Plaintiff BNYM moves for summary judgment solely on the basis of Bourne Valley Court Tr. v. Wells Fargo Bank, N.A., 832 F.3d 1154 (9th Cir. 2016). This Court has ruled that because Bourne Valley struck down the notice scheme as facially unconstitutional, actual or reasonable notice is inapposite. See Bank of N.Y. Mellon v. Ravenstar Invs., LLC, No. 3:17-cv- 116, 2017 WL 2588088, at *3-4 (D. Nev. June 14, 2017) (Jones, J.). The Court will therefore quiet title in favor of BNYM under Bourne Valley.

         Contrary to Bass's arguments in response to BNYM's motion, no decision of the Nevada Supreme Court relieves this Court of its obligation to follow Bourne Valley. It is true that the Nevada Supreme Court has held that the non-judicial foreclosure scheme of NRS Chapter 116 does not implicate state action under the Due Process Clauses of the United States and Nevada Constitutions. See Saticoy Bay LLC Series 350 Durango 104 v. Wells Fargo Home Mortg., a Div. of Wells Fargo Bank, N.A., 388 P.3d 970, 975 (Nev. 2017) However, the Nevada Supreme Court's opinion is not binding on this Court with respect to the statute's constitutionality under the U.S. Constitution; on that question, the Court must adhere to Ninth Circuit precedent. See Watson v. Estelle, 886 F.2d 1093, 1095 (9th Cir. 1989) (stating that the decision of a state supreme court construing the United States Constitution is not binding on federal courts). Also, the Court disagrees with Bass's conclusion that “the Nevada Supreme Court very specifically stated that the statute requires notice to secured lenders.” (Resp. 15, ECF No. 62 (citing SFR Invs. Pool 1, LLC v. U.S. Bank, N.A., 334 P.3d 408, 417 (Nev. 2014).) This Court has already interpreted the SFR decision to mean that NRS 107.090 did not require notice to the deed of trust holder in a Chapter 116 sale at the relevant time. See U.S. Bank., N.A. v. SFR Invs. Pool 1, LLC, 124 F.Supp.3d 1063, 1078-80 (D. Nev. 2015) (Jones, J.) (examining SFR Invs. Pool 1, 334 P.3d at 411)). Prior to the 2015 amendments to NRS Chapter 116, notice to a lienor of record required the lienor to have notified the HOA of the interest before the recordation of the NOD or mailing of the NOS. It is this “opt-in notice scheme” that led the Ninth Circuit to declare the statute facially unconstitutional.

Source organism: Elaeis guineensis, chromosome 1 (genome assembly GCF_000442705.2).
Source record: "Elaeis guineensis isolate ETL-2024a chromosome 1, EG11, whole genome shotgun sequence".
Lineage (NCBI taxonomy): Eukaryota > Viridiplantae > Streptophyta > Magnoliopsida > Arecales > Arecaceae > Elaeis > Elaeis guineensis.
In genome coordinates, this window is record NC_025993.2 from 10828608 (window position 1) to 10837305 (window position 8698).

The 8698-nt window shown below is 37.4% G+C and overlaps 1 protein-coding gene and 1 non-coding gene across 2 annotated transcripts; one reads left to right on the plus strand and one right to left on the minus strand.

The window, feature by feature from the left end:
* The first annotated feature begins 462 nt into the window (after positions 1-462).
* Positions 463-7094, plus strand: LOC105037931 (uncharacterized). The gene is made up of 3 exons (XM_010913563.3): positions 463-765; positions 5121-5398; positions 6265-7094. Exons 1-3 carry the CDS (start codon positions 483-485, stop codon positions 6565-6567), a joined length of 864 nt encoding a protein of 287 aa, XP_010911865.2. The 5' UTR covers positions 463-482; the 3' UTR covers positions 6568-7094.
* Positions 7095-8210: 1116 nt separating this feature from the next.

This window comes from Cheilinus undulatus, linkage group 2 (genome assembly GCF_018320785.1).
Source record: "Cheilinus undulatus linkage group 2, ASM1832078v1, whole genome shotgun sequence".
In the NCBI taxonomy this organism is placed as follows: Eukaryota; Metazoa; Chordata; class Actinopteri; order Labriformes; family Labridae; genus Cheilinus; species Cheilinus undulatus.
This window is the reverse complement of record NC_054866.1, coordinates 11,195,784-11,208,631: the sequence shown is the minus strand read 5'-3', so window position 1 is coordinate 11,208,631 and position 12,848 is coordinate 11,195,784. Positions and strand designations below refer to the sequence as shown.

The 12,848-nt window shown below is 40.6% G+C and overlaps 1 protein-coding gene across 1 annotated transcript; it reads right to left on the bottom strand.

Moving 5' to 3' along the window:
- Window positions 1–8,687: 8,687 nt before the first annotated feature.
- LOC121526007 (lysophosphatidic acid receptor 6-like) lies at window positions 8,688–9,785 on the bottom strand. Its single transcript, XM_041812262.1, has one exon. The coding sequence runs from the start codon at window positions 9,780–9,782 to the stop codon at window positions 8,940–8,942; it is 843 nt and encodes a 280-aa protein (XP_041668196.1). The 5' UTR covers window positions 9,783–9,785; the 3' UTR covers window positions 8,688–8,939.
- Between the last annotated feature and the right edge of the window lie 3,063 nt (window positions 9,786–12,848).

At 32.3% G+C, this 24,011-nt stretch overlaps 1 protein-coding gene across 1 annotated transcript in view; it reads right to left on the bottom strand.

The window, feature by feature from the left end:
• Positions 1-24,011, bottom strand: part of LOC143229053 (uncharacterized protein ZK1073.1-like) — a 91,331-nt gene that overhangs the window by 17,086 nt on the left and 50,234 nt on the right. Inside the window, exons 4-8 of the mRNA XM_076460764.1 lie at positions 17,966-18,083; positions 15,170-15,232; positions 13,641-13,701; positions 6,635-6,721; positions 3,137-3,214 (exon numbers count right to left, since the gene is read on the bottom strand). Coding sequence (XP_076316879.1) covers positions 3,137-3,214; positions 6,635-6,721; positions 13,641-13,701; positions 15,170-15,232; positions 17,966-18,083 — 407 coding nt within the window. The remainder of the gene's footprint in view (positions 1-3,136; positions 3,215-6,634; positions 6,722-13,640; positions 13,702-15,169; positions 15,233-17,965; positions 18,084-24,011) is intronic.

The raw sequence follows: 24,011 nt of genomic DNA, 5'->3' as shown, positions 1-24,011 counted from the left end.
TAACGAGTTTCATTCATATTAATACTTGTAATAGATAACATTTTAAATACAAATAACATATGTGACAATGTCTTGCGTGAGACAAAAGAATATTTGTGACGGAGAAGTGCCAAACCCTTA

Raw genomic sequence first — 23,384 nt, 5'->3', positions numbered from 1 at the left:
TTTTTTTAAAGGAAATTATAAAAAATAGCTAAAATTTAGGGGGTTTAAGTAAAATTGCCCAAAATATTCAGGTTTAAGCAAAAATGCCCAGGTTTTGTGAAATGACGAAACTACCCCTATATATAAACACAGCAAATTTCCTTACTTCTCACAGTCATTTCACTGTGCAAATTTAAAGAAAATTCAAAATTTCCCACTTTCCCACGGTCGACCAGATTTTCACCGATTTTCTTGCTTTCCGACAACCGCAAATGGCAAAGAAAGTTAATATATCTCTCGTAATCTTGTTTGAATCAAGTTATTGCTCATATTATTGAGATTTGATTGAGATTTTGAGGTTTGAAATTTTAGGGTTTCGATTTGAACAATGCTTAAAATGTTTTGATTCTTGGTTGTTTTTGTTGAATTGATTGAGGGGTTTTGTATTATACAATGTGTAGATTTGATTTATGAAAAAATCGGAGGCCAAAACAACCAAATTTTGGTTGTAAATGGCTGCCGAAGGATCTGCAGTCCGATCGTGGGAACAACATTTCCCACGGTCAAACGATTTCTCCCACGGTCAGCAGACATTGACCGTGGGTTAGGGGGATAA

The Court also rejects Bass's contention that BNYM lacks standing to challenge the effect of the HOA foreclosure sale. A quiet title action is simply a request for a court to declare the rights of the parties as to the title to a piece of real estate. See Kress v. Corey, 189 P.2d 352, 364 (Nev. 1948). In Nevada, “[a]n action may be brought by any person against another who claims an estate or interest in real property, adverse to the person bringing the action for the purpose of determining such adverse claim.” Nev. Rev. Stat. § 40.010. “A plea to quiet title does not require any particular elements, but each party must plead and prove his or her own claim to the property in question and a plaintiff's right to relief therefore depends on superiority of title.” Chapman v. Deutsche Bank Nat'l Trust Co., 302 P.3d 1103, 1106 (Nev. 2013) (internal quotation marks and citations omitted). Therefore, any person with a claimed interest in a property may bring a quiet title action to obtain a declaration that his title is superior to that of other interest holders, and may prove his claim by any valid legal theory. The fact that Plaintiff did not own an interest in the Property at the time of the foreclosure sale is not dispositive in determining the validity and priority of the interest Plaintiff ...